Additionally, the housings 102 and 104 may contain a plurality of manually interchangeable compartments. Each compartment may contain the powder delivery medium with the specific powder, where the specific powder component of one compartment may be different from the specific powder of other apartments.

Connected with the bottom side 118 of at least one of the housings 102 and 104 is a kneading device 122. The kneading device 122 may be any suitable device for kneading the housings 102 and 104, non-limiting examples of which include a spring 124 and at least one raised portion 128. For example, when the kneading device 122 is a spring 124, the spring may be embedded in a sole of shoe to knead the bottom side 118 of at least one of the housings 102 and 104. Or alternatively, when the kneading device 122 is at least one raised portion 128, the raised portion kneads any powder delivery medium and specific powder 116 included within the interior 106 of the housings 102 and 104. Through use of the kneading device 122, the powder delivery medium and specific powder 116 are kneaded and pushed through the holes 114.

Furthermore, the powder dispersion system 100 may include a filler mechanism 130 in at least one of the housings 102 and 104. The filler mechanism 130 may be any suitable mechanism or device allowing a user to add the powder delivery medium and specific powder 116 to the powder dispersion system 100, a non-limiting example of which includes a filler hole and a detachably attached filler plug. Through use of the filler mechanism 130, a user may refill the system 100 as needed. The filler mechanism may be placed at any suitable location for ease of access. For example, the filler mechanism may be included in the first side 110 of the housings 102 and 104, allowing a user to remove the moisture absorbent portion 118 (insertable shoe insole), remove the filler plug and re-fill the housings 102 and 104.

Illustrated in FIG. 1B is a top view of the powder dispersion system 100. As shown in this perspective, the powder dispersion system 100 may be substantially circular in shape. Additionally, the filler mechanism 130 of the housings 102 and 104 is accessible from the first side 110 of the powder dispersion system 100.

FIG. 2 illustrates the interrelation between each section. As shown in FIG. 2, the kneading device 122, the elastically deformable housings 102 and 104, and the moisture absorbent portion 118 are configured to generate airflow through the powder dispersion system 100, thereby preventing moisture from penetrating into the elastically deformable housing 114. When the powder dispersion system 100 is actuated, the kneading device 122 moves the elastically deformable housings 102 and 104, causing the powder delivery medium to release a specific powder. The specific powder is then passed from the elastically deformable housings 102 and 104 and through the micro-holes 114. The specific powder then passes through the at least one aperture 120 into a foot compartment of a shoe where it is distributed about a foot.

Illustrated in FIG. 3A is a powder dispersion system 100. As shown in this aspect, a moisture absorbent portion 118 is in communication with the first side 110 of each of the housings 102 and 104, thereby reducing an amount of moisture from penetrating into the powder dispersion system 100. The moisture absorbent portion 118 has at least one aperture 120, allowing free passage of air and specific powder from the dispersion system 100 into the foot compartment of a shoe.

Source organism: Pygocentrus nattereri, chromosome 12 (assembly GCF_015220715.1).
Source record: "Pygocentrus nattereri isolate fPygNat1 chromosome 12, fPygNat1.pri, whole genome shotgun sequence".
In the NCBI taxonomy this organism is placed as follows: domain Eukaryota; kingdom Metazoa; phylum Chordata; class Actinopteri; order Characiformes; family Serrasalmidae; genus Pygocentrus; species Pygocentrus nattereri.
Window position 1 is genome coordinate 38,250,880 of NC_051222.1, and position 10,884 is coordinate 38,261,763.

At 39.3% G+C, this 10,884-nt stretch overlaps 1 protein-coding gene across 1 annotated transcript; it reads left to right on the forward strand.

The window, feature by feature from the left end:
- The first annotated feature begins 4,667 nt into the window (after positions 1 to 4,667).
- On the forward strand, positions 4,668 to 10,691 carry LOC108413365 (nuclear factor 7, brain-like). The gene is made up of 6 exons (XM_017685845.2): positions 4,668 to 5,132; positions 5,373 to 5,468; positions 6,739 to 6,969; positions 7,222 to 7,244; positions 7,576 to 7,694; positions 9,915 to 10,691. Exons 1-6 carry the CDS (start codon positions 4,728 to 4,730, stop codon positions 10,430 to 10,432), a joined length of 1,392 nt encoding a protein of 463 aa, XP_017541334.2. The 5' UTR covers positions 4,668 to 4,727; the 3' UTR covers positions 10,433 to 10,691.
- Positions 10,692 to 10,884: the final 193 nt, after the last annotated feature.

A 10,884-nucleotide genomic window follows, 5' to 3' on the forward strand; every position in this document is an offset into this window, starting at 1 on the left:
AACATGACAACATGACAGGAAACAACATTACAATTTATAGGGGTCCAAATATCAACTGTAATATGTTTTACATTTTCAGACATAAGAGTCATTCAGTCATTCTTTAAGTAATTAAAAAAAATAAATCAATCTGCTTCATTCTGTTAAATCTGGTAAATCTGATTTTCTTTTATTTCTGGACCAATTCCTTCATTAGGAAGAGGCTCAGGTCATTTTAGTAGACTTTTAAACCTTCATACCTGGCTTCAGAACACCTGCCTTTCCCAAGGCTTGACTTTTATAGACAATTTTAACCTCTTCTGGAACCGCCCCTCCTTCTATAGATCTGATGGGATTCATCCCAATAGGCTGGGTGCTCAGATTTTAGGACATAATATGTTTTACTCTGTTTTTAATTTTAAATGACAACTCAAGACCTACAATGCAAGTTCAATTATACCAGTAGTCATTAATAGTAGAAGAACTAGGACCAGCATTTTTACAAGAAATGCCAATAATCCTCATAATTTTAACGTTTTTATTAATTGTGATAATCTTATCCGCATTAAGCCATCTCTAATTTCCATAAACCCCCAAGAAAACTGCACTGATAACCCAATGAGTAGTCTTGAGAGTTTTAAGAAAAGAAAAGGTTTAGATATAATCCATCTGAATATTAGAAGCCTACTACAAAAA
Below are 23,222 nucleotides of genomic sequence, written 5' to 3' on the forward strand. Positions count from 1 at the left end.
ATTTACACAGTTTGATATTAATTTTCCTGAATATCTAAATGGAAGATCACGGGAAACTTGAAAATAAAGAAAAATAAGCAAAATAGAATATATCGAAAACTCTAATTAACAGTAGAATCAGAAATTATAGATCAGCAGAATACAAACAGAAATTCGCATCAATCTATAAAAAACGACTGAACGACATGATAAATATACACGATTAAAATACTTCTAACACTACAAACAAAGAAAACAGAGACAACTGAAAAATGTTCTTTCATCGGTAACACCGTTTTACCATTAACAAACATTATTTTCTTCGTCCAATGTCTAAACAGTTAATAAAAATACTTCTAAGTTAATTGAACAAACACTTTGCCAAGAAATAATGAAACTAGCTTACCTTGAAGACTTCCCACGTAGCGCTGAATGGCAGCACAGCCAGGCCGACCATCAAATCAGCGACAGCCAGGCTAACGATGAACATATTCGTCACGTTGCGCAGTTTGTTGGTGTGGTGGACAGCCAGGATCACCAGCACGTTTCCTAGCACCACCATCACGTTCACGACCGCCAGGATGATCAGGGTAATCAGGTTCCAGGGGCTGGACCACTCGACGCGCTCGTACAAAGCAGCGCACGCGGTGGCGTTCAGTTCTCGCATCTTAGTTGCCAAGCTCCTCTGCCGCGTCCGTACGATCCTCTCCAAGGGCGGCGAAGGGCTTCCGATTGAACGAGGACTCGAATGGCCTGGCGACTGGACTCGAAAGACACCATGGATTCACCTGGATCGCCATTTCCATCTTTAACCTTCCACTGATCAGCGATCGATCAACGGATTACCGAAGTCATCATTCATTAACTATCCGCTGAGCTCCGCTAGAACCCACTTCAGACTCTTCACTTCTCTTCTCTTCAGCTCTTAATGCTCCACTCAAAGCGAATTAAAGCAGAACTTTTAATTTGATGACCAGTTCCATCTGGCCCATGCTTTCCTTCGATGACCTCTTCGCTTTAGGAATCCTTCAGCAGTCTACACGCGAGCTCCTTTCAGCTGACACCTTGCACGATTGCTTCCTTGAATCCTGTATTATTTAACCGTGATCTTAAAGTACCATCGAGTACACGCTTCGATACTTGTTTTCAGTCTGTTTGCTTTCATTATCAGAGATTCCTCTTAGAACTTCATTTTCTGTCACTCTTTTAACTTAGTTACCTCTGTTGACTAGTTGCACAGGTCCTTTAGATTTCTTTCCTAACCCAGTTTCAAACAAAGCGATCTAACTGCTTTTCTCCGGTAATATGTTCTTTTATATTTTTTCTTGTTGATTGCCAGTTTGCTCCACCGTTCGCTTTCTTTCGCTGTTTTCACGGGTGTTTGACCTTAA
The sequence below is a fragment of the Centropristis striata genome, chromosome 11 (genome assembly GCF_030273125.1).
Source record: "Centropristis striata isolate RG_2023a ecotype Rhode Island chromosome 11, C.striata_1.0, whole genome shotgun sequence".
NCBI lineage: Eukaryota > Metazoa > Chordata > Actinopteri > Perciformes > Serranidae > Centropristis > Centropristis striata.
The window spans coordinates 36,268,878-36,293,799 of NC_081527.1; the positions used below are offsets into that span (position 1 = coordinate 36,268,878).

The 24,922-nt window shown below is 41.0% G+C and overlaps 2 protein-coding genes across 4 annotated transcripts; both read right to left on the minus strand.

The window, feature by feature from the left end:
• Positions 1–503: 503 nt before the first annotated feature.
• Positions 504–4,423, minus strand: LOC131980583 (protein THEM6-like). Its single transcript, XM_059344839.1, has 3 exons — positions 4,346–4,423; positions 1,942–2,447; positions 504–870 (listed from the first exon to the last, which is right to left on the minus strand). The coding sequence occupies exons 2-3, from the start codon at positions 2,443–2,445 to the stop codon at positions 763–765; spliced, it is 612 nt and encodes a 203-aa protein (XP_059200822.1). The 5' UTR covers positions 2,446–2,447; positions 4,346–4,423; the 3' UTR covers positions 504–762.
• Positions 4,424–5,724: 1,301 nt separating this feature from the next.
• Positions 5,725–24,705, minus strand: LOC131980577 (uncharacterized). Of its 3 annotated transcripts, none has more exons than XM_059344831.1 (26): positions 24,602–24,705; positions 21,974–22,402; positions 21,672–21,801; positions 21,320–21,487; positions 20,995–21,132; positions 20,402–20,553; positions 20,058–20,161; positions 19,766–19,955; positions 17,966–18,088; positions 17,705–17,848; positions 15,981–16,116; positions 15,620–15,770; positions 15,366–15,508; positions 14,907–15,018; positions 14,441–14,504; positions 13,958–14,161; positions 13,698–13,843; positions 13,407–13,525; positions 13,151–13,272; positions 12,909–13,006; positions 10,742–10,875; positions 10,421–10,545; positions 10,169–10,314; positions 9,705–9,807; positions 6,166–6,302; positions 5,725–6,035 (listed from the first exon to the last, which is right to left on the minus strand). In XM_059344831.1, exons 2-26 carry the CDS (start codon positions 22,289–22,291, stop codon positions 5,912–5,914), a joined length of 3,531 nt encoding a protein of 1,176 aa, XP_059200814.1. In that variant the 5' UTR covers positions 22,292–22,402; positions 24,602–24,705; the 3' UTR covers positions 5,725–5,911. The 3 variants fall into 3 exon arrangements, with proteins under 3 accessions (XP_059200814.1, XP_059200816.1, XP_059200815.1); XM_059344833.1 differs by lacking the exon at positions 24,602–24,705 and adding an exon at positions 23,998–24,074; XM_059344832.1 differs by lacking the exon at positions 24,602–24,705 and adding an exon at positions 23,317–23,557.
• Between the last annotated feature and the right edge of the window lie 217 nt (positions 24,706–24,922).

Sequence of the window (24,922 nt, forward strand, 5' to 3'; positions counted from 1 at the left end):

Illustrated in FIG. 3B is a side perspective view of the moisture absorbent portion 118 connected with a powder dispersion system 100. As shown, the powder dispersion system 100 is in fluid communication with the at least one apertures 120, allowing the specific powder to pass from the powder dispersion systems 100, through the at least one aperture 120 and into the foot compartment of the shoe.

Illustrated in FIG. 4 is a powder dispersion system 100 placed within a shoe 400. The powder dispersion system 100 is formed such that it may be detachably attachable with a sole of the shoe 400, or may be permanently affixed and embedded within the sole of the shoe 400.

In actual use, when the system 100 is embedded within the sole of the shoe 400, walking kneads the contents of the powder dispersion system 100 and forces the specific powder from the system 100, through the at least one aperture 120 and into the foot compartment of a shoe. As the specific powder becomes depleted, it may be desirable to add additional specific powder. Through raising the moisture absorbent portion (shoe insole), the filler mechanism 130 is exposed, thereby allowing a user to utilize the filler mechanism to refill the powder dispersion system 100. Through use of the housing connector 115, specific powder inserted into the first housing 102 travels through the housing connector 115 to refill the second housing 104.

Illustrated in FIG. 5 is a side view, showing the powder dispersion system 100 embedded within a sole 500 of the shoe 400. As shown, the kneading device 122 may be at least one raised portion 124 or a spring 128. When a spring 128, the spring 128 is also embedded within the sole 500. The spring 128 is positioned such that walking actuates the spring 128, causing the spring to knead a portion of at least one of the housings 102 and 104.

In another aspect and as can be appreciated by on in the art, the odor absorbing pad described herein can be incorporated entirely into a shoe insole (i.e., insert), where all of the components of the odor absorbing pad are formed to fit within and be part of the shoe insole. When incorporated into an insole, the odor absorbing pad can be positioned within any existing shoe, allowing for versatility and utility in a wide variety of shoes. In this aspect, when desirable, the insole (i.e., odor absorbing pad) may be replaced with another odor absorbing pad.